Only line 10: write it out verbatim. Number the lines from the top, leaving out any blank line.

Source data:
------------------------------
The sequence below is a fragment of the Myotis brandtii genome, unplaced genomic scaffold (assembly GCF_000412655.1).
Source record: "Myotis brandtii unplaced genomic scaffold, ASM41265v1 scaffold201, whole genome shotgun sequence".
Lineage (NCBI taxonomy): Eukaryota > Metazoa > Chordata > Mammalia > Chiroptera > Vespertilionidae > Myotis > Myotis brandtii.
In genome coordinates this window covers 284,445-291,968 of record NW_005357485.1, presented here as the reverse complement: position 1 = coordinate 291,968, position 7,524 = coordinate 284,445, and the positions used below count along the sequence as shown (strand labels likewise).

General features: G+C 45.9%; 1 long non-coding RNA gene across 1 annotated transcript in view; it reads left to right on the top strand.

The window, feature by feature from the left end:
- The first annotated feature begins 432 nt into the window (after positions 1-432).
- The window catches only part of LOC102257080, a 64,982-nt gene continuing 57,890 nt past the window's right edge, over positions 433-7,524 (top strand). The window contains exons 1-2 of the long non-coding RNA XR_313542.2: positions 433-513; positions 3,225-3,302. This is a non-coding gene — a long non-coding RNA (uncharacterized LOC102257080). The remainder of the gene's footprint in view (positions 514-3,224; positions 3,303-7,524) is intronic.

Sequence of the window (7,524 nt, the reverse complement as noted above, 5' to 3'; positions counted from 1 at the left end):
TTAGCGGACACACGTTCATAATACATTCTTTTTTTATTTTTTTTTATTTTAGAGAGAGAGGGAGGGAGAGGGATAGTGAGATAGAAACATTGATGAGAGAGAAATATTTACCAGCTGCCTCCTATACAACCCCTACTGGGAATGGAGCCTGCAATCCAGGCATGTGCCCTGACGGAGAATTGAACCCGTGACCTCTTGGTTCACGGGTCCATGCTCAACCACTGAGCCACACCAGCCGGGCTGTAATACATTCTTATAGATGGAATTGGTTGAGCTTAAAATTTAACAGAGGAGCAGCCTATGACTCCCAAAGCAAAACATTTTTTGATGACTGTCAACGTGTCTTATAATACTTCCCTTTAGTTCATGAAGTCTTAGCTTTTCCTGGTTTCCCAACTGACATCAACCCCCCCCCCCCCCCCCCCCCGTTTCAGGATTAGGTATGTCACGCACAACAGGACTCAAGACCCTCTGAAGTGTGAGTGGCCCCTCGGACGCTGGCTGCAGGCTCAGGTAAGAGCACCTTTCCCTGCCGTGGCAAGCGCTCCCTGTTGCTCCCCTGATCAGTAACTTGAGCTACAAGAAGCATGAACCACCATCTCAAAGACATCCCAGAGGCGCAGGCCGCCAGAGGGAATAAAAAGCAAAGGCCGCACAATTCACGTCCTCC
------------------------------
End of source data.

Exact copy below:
TTAGCGGACACACGTTCATAATACATTCTTTTTTTATTTTTTTTTATTTTAGAGAGAGAGGGAGGGAGAGGGATAGTGAGATAGAAACATTGATGAGAGAGAAATATTTACCAGCTGCCTCCTATACAACCCCTACTGGGAATGGAGCCTGCAATCCAGGCATGTGCCCTGACGGAGAATTGAACCCGTGACCTCTTGGTTCACGGGTCCATGCTCAACCACTGAGCCACACCAGCCGGGCTGTAATACATTCTTATAGATGGAATTGGTTGAGCTTAAAATTTAACAGAGGAGCAGCCTATGACTCCCAAAGCAAAACATTTTTTGATGACTGTCAACGTGTCTTATAATACTTCCCTTTAGTTCATGAAGTCTTAGCTTTTCCTGGTTTCCCAACTGACATCAACCCCCCCCCCCCCCCCCCCCCGTTTCAGGATTAGGTATGTCACGCACAACAGGACTCAAGACCCTCTGAAGTGTGAGTGGCCCCTCGGACGCTGGCTGCAGGCTCAGGTAAGAGCACCTTTCCCTGCCGTGGCAAGCGCTCCCTGTTGCTCCCCTGATCAGTAACTTGAGCTACAAGAAGCATGAACCACCATCTCAAAGACATCCCAGAGGCGCAGGCCGCCAGAGGGAATAAAAAGCAAAGGCCGCACAATTCACGTCCTCC